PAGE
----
Sunday, March 09, 2008
Friday, December 14, 2007
Cut back on extra and unnecessary HTML code that can be cut out without impacting end users or the intended visual effect.
Strip away all comments on your web pages. If you use comments, even at all, then your using up bandwidth. Even though a one line comment may not seem like much, consider the effects of the same comment distributed throughout all your users and on all your webpages. The net effect could result in significant savings over the long term.
Trimming White Space
Remove any excess white space, tabs and carriage returns that you don't need.
Remove Unnecessary Tags
Webmasters include tags that don't need to be closed such as
, and . If you are using these tags, delete away as they are unneeded.
Minimize Your Headers
Instead of aligning each cell individually, try aligning the entire row. For example, most designers will use the "align" and "valign" attributes of the TR and TD tags in order to align content. Instead of using these attributes on each TD element, consider using it on each row. For example, consider using: TR align=centerleftright for each row instead of repeating TD align=centerleftright for each cell.
Remove Descriptions From Irrelevant Images
If your using images which do not need a description with the ALT attribute of the image tag, consider stripping away the associated description which are embedded with your images. For example, a typical image tag may appear as: img height="40" alt= "This is the description of my image" src="http://www.blogger.com/myimage.gif" width="50" . In this example, consider striiping the alt="..." portion such that the revised code appears as img height="40" src="http://www.blogger.com/myimage.gif" width="50" .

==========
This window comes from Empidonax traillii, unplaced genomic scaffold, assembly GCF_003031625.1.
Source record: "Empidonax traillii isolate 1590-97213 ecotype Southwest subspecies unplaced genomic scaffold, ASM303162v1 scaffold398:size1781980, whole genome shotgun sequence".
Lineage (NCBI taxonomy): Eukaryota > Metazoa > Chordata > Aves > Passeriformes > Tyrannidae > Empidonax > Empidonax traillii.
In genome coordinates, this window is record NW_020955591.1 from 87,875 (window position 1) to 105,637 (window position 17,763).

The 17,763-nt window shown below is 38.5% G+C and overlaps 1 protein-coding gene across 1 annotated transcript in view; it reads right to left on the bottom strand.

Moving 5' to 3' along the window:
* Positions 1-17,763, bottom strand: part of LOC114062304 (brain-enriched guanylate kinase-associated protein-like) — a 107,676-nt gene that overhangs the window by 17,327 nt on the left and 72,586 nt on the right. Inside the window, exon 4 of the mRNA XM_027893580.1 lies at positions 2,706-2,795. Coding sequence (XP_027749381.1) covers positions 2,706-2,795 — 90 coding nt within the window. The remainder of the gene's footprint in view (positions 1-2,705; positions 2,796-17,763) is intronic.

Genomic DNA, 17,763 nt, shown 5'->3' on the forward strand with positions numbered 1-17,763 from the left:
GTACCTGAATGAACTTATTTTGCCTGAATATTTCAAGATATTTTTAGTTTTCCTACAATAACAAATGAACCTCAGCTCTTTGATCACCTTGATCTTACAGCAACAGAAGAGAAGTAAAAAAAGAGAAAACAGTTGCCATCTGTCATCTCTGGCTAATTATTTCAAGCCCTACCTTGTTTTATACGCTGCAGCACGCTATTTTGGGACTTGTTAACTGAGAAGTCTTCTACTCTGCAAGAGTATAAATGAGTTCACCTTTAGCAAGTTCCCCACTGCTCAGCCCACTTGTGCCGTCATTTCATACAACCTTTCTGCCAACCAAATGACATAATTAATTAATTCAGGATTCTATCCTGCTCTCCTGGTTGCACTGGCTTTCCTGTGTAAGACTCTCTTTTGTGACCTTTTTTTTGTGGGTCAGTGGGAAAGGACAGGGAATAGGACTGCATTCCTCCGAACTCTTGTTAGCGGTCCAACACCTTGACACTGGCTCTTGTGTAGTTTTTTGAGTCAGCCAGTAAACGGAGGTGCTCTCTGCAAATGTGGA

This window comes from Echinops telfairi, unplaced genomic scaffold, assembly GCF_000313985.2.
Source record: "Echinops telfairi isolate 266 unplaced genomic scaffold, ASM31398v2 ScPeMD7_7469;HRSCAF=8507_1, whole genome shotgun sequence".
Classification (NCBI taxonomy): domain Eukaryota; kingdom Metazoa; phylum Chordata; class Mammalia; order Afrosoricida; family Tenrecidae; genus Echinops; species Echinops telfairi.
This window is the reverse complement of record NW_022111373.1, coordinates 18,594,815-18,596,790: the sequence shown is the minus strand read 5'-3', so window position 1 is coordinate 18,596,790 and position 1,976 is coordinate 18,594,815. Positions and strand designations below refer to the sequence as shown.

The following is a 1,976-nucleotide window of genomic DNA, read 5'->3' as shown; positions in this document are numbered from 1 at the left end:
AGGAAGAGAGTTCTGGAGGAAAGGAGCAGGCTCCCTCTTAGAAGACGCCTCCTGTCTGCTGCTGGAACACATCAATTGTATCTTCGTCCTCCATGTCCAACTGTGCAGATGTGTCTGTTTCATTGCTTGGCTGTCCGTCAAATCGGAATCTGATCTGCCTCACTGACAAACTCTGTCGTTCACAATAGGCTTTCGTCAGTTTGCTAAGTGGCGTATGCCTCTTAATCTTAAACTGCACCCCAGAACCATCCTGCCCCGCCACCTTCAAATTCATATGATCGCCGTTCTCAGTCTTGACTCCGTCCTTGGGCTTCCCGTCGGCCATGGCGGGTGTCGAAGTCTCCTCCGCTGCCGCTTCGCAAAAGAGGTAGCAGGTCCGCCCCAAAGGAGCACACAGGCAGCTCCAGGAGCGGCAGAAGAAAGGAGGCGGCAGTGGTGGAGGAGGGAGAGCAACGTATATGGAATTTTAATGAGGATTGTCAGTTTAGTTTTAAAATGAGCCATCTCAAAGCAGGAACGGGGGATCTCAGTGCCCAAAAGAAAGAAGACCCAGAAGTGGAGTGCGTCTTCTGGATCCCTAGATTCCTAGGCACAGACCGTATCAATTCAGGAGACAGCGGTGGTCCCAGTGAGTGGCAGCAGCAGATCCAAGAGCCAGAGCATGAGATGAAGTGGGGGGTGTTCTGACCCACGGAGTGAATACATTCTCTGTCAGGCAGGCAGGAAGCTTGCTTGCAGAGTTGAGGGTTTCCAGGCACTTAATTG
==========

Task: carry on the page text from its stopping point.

Minimize Image Usage
Each unique image on your web pages requires an HTTP request. In addition, each HTTP request has a wait latency and requires additional overhead from the browser and server to deliver the image. However, images which are re-used through the cache do not require additional overhead from either side. For this reason, you should try cutting back on image use and try re-using the same images multiple times.
Move Client Code to Server Side
Use Relative Pathways
When creating links to pages on your own domain, use relative paths rather than complete links to your pages. An example shows this best:
A HREF="http://www.yoursite.com/link_goes_here/" (Absolute Link)
A HREF="/link_goes/here/" (Relative Link)
= Joe Bucks =
Thursday, December 13, 2007
01/09/07—There is a new twist to the IC3 alert posted on December 7, 2006 regarding e-mails claiming that the sender has been paid to kill the recipient and will cancel the contract on the recipient's life if that person pays a large sum of money. Now e-mails are surfacing that claim to be from the FBI in London. These e-mails note the following information:
An individual was recently arrested for the murders of several United States and United Kingdom citizens in relation to this matter.
The recipient's information was found on the subject identifying the recipient as the next victim.
The recipient is requested to contact the FBI in London to assist with the investigation.
It is not uncommon for an Internet fraud scheme to have the same overall intent but be transmitted containing variations in the e-mail content, e.g., different names, e-mail addresses, and/or agencies reportedly involved. See our related top story on the hitman scam.
Please note, providing any personal information in response to an unsolicited e-mail can compromise your identity and open you to identity theft.
If you have experienced this situation please notify the IC3 by filing a complaint at www.ic3.gov.
Due to the threat of violence inherent in these extortion e-mails, if you receive an e-mail that contains personally identifiable information that might differentiate your e-mail from the general e-mail spam campaign, we encourage you to contact the police.
Wednesday, December 12, 2007
Wonder why some people get better marketing results than others? It's because they tweak.